Tuesday, October 18, 2016

In Which I Review Westworld (1x3)

Are you a complex person? I don't mean complexity in the sense of being challenging to your peers, but rather are you sophisticated enough to be introspective, to understand your own self-awareness? Do you have the complex, metaphorical language needed to engage with the world around you in a meaningful way? If your answer is yes, then congratulation you're probably a real person. Last week, we opened with a wide view of what makes a person real--your memories, your biological responses to stimuli, your cognitive abilities to reason, argue think, understand. In this week's episode, "The Stray," we move past what it means to be real and focus on what it means to be complex and whether or not your complexity is derived from experience or manufactured by those around you. Expositions galore this week, but there's so much to unpack in the show's almost meta examination of reality and scripted narratives that I'll take it! Grab your thinking cap and let's go

I do hope no one thinks me uncomplex if my review is a bit all over the place but this show has opened a flood gate of deep philosophical questions and that excites me! The search for consciousness is at the heart of the human experience, that which we are always searching for even when we don't know it. If the first two episodes were essentially about being real, then this episode is tackling the idea of “are you complex?” For clarity's sake, I will be using the word "uncomplex" in place of the more proper uncomplicated. Yes, the latter is more grammatically correct, but the world complex and complicated have two different connotations and the show is playing with complexity over complicated, so I want to follow suit. Onwards! The two ideas--being real and being complex--feed into one another but not in any sort of direct cause and effect clear line. For example, you might say that you can be real but be uncomplex–a newborn baby is certainly real and perhaps physically complex, but he is not complex in an emotional, internal way. He has no self awareness, no complex language or ideas to be able to express who he is, how he feels, how he interacts with the world around him and how it in turn interacts with him. The baby has no ability to create metaphors, discuss or even think about higher order concepts like art, life, religion, politics, aesthetics. We wouldn’t say the baby is un-real, merely new and untrained in the ways of complex thinking. He must be introduced to complexity through growth and interaction. But is our realness dependent on our complexity?What if this newborn baby grows up and still doesn’t have the ability to think and discuss complexity, either because of a biological reason or because he was untrained or kept in seclusion. Is he any less real because he doesn’t posses metaphorical language which leads to introspection which leads to self awareness? Can you be real and uncomplex or does your lack of emotional and internal complexity mean you aren’t real? Teddy isn’t real in the same way a birthed human is real, but he was also really uncomplex for the first two episodes–in fact his character was pretty cliche and flat. But then he’s given complexity by Dr. Ford and suddenly his character has more stakes in the game (the game of life, not just the Westworld game). He’s given a backstory which “anchors” his character and gives him depth to perceive right from wrong and good from evil not only with those around him (his hatred for Wyatt is more than just some vague past encounter). But, can you really be complex if complexity is GIVEN to you? It wasn’t learned. It wasn’t born upon years of interacting with his world, developing a better code by way of life. This better code which leads to complexity was literally uploaded to him! So is he still uncomplex because his complexity exists only at the whims of another?! What happens if Ford decides to take away his complexity?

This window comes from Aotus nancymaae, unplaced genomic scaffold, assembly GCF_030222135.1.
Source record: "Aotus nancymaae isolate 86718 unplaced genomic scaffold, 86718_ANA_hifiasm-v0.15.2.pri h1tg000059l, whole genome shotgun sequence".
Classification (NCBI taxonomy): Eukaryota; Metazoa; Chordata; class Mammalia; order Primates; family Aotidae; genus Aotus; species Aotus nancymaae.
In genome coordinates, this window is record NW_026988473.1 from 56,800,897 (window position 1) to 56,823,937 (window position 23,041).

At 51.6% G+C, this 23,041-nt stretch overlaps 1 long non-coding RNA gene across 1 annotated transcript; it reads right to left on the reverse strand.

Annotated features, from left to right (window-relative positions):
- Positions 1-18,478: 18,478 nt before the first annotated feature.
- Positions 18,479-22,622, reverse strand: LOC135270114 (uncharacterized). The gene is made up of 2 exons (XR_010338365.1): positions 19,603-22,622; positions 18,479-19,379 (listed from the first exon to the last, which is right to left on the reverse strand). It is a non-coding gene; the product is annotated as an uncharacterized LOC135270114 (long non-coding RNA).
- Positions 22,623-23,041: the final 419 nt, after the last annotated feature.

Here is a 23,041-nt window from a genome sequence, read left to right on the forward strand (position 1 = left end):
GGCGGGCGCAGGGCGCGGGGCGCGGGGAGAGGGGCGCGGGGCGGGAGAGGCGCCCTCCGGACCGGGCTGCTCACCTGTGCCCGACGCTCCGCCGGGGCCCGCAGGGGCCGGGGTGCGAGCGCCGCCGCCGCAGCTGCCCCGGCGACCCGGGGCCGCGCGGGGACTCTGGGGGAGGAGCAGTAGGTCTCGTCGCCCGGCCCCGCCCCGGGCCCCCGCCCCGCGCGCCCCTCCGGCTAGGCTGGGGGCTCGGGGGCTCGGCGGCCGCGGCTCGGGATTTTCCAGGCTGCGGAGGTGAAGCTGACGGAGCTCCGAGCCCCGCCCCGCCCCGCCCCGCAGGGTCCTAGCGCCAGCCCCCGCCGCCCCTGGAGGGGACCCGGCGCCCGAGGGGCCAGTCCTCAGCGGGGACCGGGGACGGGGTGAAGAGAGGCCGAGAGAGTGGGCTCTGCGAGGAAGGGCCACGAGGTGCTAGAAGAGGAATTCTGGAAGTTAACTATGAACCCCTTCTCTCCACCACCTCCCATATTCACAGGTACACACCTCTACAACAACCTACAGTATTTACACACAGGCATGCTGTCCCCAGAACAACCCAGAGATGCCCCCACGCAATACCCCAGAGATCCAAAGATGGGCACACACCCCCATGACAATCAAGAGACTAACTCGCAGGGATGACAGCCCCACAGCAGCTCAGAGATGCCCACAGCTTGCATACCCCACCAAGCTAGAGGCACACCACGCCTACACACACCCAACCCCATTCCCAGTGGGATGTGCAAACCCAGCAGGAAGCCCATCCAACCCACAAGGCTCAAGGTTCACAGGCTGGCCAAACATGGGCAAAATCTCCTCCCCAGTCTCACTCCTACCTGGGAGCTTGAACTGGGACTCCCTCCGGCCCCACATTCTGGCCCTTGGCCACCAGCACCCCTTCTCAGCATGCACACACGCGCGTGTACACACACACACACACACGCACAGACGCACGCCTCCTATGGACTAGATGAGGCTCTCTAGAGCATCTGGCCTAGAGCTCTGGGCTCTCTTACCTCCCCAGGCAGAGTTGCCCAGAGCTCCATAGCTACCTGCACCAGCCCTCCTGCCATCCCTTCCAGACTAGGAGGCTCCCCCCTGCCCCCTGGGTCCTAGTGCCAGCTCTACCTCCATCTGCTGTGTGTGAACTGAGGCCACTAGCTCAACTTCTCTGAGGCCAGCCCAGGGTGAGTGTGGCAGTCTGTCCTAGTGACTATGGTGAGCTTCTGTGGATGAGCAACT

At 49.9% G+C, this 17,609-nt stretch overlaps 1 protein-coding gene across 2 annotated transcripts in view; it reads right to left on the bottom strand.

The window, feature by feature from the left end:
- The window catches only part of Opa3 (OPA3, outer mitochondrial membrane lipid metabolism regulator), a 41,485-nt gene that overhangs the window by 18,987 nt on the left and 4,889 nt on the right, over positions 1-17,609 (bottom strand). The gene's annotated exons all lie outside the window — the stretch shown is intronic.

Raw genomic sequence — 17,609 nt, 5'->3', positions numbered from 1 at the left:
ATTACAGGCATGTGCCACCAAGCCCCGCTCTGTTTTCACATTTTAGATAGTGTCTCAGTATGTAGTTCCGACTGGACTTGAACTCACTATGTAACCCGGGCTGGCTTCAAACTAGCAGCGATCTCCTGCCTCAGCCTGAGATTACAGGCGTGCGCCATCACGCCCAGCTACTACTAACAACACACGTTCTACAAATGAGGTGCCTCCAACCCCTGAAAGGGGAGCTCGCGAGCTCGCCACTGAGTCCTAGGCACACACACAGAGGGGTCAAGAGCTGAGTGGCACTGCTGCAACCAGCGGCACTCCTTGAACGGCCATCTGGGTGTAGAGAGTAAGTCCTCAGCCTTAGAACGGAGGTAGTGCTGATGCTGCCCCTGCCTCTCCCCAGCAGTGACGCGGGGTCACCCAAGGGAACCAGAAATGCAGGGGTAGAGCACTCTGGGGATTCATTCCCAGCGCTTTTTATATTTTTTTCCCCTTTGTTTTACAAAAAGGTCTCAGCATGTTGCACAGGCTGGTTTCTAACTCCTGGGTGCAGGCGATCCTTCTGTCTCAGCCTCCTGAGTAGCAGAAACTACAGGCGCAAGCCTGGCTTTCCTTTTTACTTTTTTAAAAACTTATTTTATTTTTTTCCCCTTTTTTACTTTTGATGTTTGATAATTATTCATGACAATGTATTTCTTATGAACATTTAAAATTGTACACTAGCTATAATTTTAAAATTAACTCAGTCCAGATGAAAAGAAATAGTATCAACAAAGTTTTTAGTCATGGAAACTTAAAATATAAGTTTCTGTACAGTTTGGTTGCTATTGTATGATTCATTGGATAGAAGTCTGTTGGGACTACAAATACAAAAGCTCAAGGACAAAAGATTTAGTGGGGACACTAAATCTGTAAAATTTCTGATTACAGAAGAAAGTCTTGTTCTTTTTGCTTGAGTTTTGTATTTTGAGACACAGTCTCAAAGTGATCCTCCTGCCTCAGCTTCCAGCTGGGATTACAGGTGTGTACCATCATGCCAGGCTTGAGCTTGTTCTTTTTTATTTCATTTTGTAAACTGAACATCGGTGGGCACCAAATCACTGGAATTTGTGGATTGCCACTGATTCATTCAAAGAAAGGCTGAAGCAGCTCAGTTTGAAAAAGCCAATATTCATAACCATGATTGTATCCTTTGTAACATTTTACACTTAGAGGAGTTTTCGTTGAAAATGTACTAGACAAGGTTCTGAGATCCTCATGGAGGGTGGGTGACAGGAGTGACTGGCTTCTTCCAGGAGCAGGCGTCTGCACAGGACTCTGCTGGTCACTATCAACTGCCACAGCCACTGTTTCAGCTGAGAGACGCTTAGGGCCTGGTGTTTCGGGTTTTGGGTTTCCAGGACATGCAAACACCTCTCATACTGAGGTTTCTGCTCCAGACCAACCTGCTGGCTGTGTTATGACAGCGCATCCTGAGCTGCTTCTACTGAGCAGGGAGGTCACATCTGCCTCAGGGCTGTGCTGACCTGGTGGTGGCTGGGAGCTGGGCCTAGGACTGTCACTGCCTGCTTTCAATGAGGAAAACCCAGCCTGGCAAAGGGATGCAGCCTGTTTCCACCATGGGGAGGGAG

And then there’s Dolores! While she was obviously having some memory flashes in episode 1 and 2, her responses to Bernard at the beginning of the current hour demonstrate a LACK of complexity. “It’s about change. It seems to be a common theme” is about as uncomplex an answer as one can give when discussing narrative. All stories are, at the end of the day, about change. The story of humanity? About change. The story of Earth? About change. Any story you've literally ever read? About change. That statement–that stories are about change–is as commonplace as it gets and any English teacher worth their salt wouldn’t accept it as a response. Dolores gives the appearance of complexity, hence why Bernard keeps pushing her, but she’s not actually complex until she fires that gun, seemingly coming into some self-awareness that she can control her own story and do that which she was previously unable to do. So, her complexity isn’t manufactured in the same way Teddy's was, so is she more real than Teddy? Can you be more real than another person. A problem that is compounded when we remember that Teddy is not a "person" but a Host---or is he now a person because of his newfound complexity that isn't even natural complexity but designed and manufactured! See. This show is giving me fits; the good kind though.